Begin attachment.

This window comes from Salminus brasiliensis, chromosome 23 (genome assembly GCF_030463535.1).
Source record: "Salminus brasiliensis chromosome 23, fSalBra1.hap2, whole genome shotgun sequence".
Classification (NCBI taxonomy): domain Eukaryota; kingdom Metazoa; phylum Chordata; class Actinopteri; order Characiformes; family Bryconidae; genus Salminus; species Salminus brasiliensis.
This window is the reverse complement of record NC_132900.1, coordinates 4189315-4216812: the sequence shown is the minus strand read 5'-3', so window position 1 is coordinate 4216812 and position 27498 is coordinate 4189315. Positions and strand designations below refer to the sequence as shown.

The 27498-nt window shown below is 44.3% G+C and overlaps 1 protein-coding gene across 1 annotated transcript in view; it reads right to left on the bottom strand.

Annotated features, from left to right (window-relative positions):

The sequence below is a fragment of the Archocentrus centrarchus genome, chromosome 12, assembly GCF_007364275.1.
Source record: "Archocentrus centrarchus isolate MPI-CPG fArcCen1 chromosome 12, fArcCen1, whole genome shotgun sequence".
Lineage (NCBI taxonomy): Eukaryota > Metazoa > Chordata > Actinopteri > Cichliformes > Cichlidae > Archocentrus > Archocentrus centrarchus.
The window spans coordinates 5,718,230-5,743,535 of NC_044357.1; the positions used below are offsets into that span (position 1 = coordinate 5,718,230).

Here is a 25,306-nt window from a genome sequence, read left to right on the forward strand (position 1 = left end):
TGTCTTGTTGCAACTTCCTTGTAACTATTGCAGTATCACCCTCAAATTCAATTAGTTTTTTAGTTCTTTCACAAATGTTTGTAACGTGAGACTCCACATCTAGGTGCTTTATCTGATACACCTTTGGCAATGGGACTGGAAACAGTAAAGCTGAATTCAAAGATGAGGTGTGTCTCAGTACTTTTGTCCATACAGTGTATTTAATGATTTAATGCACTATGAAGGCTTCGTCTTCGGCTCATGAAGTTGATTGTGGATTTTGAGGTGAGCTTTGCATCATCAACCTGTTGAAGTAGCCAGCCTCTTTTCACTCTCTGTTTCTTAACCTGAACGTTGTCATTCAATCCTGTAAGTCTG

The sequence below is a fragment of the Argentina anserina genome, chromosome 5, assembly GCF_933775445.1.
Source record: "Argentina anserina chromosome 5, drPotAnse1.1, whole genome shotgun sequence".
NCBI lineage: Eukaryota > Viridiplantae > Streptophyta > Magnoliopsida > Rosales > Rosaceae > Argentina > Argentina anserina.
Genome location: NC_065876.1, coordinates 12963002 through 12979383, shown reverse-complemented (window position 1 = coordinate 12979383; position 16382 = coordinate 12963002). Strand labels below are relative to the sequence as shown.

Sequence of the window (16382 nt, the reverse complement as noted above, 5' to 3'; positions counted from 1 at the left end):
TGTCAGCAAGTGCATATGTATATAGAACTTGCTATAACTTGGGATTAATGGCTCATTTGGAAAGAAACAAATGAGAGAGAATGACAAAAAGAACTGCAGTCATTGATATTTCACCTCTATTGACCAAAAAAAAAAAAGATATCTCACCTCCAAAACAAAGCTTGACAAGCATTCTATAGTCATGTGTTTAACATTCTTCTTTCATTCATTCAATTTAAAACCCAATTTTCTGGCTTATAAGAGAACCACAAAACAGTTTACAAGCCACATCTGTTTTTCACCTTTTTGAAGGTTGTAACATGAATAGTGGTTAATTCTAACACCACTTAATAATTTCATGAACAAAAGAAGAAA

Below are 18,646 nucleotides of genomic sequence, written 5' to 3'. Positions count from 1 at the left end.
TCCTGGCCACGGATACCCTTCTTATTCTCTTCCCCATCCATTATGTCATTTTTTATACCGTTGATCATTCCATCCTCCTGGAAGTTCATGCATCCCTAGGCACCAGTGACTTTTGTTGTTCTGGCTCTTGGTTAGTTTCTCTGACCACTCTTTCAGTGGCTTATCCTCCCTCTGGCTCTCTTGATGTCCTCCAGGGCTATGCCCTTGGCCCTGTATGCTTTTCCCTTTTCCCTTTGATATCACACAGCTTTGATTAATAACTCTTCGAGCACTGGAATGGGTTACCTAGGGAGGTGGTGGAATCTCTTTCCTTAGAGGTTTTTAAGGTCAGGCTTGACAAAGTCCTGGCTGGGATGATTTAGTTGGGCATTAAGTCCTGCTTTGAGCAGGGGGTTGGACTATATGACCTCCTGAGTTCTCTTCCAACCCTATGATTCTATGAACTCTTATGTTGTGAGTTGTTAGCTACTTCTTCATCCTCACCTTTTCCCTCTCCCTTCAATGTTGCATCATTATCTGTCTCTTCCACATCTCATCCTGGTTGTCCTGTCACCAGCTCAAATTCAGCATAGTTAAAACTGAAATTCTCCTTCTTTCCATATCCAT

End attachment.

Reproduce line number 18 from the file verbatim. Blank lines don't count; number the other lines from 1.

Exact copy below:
TGTCAGCAAGTGCATATGTATATAGAACTTGCTATAACTTGGGATTAATGGCTCATTTGGAAAGAAACAAATGAGAGAGAATGACAAAAAGAACTGCAGTCATTGATATTTCACCTCTATTGACCAAAAAAAAAAAAGATATCTCACCTCCAAAACAAAGCTTGACAAGCATTCTATAGTCATGTGTTTAACATTCTTCTTTCATTCATTCAATTTAAAACCCAATTTTCTGGCTTATAAGAGAACCACAAAACAGTTTACAAGCCACATCTGTTTTTCACCTTTTTGAAGGTTGTAACATGAATAGTGGTTAATTCTAACACCACTTAATAATTTCATGAACAAAAGAAGAAA